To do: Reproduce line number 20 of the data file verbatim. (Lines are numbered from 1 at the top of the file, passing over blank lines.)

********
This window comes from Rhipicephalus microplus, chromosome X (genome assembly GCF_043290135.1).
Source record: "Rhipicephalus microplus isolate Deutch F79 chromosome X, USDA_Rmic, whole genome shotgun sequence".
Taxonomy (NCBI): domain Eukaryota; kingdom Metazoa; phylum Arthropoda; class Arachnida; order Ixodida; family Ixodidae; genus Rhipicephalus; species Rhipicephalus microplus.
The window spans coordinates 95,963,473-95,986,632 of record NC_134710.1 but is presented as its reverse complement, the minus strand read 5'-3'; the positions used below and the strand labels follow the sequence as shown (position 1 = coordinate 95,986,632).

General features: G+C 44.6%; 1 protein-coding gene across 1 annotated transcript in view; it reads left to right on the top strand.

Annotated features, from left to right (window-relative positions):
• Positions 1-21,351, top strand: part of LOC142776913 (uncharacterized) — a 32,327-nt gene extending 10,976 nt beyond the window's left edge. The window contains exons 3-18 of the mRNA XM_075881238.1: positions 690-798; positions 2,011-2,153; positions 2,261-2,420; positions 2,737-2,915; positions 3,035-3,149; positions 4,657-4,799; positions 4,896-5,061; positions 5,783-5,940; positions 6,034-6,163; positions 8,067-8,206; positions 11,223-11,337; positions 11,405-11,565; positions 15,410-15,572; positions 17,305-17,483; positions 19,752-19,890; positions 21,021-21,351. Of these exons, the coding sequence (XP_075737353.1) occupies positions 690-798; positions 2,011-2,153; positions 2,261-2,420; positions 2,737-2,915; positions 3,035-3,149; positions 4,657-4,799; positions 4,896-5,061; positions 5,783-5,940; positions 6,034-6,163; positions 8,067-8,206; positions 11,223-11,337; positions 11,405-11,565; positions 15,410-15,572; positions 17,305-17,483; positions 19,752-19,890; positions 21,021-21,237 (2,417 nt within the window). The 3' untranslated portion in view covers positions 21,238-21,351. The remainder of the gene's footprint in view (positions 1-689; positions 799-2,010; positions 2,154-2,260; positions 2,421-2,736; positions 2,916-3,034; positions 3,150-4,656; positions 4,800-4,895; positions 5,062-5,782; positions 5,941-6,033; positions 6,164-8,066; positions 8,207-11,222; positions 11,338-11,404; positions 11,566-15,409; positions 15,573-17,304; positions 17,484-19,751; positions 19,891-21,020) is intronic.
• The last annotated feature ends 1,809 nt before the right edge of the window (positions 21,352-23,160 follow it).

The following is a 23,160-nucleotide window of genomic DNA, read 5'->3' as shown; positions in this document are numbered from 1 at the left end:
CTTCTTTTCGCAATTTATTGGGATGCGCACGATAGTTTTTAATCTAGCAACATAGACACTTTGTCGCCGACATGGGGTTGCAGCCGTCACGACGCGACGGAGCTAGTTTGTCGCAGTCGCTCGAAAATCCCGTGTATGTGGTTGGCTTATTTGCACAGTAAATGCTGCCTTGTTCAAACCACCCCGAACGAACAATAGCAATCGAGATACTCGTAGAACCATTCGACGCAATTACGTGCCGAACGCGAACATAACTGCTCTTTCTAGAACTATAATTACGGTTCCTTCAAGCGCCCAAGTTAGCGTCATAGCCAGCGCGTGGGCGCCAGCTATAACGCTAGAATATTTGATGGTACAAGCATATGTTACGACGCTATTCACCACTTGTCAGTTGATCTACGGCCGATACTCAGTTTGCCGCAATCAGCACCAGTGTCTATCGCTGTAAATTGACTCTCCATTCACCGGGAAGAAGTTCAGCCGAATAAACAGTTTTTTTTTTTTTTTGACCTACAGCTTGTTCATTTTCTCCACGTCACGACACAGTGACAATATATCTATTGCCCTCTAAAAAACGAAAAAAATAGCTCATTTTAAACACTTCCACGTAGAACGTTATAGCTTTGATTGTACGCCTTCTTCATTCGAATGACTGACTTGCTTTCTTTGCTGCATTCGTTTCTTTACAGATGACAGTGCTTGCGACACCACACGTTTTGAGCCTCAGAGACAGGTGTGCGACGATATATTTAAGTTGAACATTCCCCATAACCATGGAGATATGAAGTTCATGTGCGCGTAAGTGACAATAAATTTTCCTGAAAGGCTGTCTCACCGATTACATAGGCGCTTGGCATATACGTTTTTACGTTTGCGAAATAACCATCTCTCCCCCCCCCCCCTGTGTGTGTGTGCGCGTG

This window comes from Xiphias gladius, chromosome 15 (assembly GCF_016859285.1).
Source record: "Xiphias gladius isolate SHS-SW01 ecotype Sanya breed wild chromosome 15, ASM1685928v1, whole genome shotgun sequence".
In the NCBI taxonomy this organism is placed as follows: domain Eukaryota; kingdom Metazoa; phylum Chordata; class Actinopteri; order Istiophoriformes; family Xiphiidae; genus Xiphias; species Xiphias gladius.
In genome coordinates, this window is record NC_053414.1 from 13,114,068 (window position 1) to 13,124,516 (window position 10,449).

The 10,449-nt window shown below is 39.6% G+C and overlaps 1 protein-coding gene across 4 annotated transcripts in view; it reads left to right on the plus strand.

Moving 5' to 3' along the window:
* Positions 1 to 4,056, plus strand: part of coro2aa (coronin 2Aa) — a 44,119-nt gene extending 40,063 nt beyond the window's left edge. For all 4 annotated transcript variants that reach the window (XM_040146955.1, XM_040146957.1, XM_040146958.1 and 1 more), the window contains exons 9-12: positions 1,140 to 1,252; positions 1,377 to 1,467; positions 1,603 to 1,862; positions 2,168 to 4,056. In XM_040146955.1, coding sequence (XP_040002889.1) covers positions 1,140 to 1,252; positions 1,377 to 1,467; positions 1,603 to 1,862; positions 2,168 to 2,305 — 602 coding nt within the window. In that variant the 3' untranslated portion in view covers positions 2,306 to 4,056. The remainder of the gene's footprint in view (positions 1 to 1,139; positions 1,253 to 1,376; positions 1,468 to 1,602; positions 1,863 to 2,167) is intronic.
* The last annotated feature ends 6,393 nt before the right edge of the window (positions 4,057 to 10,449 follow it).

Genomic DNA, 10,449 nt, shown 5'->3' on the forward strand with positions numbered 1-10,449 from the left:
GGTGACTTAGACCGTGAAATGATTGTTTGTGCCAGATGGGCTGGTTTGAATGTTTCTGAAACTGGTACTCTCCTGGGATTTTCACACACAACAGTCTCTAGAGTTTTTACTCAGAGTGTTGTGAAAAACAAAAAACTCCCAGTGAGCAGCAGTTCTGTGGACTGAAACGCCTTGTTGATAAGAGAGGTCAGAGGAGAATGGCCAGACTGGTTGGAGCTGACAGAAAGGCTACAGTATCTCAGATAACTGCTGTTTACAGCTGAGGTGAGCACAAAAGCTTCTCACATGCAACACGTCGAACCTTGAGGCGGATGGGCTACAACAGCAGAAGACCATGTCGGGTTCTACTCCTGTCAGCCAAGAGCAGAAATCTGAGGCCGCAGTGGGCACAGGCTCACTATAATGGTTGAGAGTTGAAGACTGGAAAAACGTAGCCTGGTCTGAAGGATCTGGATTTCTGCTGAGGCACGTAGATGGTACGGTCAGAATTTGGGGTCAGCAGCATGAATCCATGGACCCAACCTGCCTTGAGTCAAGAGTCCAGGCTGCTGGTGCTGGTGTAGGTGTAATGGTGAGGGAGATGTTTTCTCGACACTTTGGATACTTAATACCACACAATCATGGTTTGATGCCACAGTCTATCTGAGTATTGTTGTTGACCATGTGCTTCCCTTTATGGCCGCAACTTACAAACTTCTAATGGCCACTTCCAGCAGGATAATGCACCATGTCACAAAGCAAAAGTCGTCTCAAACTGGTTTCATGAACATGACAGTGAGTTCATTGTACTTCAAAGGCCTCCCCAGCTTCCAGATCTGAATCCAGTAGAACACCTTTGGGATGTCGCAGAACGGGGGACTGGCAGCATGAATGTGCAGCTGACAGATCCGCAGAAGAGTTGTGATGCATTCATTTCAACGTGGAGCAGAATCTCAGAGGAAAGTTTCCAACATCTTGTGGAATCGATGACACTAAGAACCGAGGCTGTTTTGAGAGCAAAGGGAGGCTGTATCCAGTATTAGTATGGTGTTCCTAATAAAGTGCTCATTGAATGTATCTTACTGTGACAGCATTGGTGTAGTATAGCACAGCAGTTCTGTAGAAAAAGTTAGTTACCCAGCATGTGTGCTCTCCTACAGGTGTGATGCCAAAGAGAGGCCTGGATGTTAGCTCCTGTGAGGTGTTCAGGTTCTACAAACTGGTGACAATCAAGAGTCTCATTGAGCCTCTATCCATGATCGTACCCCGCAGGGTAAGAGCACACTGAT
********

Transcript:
GGTGACTTAGACCGTGAAATGATTGTTTGTGCCAGATGGGCTGGTTTGAATGTTTCTGAAACTGGTACTCTCCTGGGATTTTCACACACAACAGTCTCTAGAGTTTTTACTCAGAGTGTTGTGAAAAACAAAAAACTCCCAGTGAGCAGCAGTTCTGTGGACTGAAACGCCTTGTTGATAAGAGAGGTCAGAGGAGAATGGCCAGACTGGTTGGAGCTGACAGAAAGGCTACAGTATCTCAGATAACTGCTGTTTACAGCTGAGGTGAGCACAAAAGCTTCTCACATGCAACACGTCGAACCTTGAGGCGGATGGGCTACAACAGCAGAAGACCATGTCGGGTTCTACTCCTGTCAGCCAAGAGCAGAAATCTGAGGCCGCAGTGGGCACAGGCTCACTATAATGGTTGAGAGTTGAAGACTGGAAAAACGTAGCCTGGTCTGAAGGATCTGGATTTCTGCTGAGGCACGTAGATGGTACGGTCAGAATTTGGGGTCAGCAGCATGAATCCATGGACCCAACCTGCCTTGAGTCAAGAGTCCAGGCTGCTGGTGCTGGTGTAGGTGTAATGGTGAGGGAGATGTTTTCTCGACACTTTGGATACTTAATACCACACAATCATGGTTTGATGCCACAGTCTATCTGAGTATTGTTGTTGACCATGTGCTTCCCTTTATGGCCGCAACTTACAAACTTCTAATGGCCACTTCCAGCAGGATAATGCACCATGTCACAAAGCAAAAGTCGTCTCAAACTGGTTTCATGAACATGACAGTGAGTTCATTGTACTTCAAAGGCCTCCCCAGCTTCCAGATCTGAATCCAGTAGAACACCTTTGGGATGTCGCAGAACGGGGGACTGGCAGCATGAATGTGCAGCTGACAGATCCGCAGAAGAGTTGTGATGCATTCATTTCAACGTGGAGCAGAATCTCAGAGGAAAGTTTCCAACATCTTGTGGAATCGATGACACTAAGAACCGAGGCTGTTTTGAGAGCAAAGGGAGGCTGTATCCAGTATTAGTATGGTGTTCCTAATAAAGTGCTCATTGAATGTATCTTACTGTGACAGCATTGGTGTAGTATAGCACAGCAGTTCTGTAGAAAAAGTTAGTTACCCAGCATGTGTGCTCTCCTACAGGTGTGATGCCAAAGAGAGGCCTGGATGTTAGCTCCTGTGAGGTGTTCAGGTTCTACAAACTGGTGACAATCAAGAGTCTCATTGAGCCTCTATCCATGATCGTACCCCGCAGGGTAAGAGCACACTGAT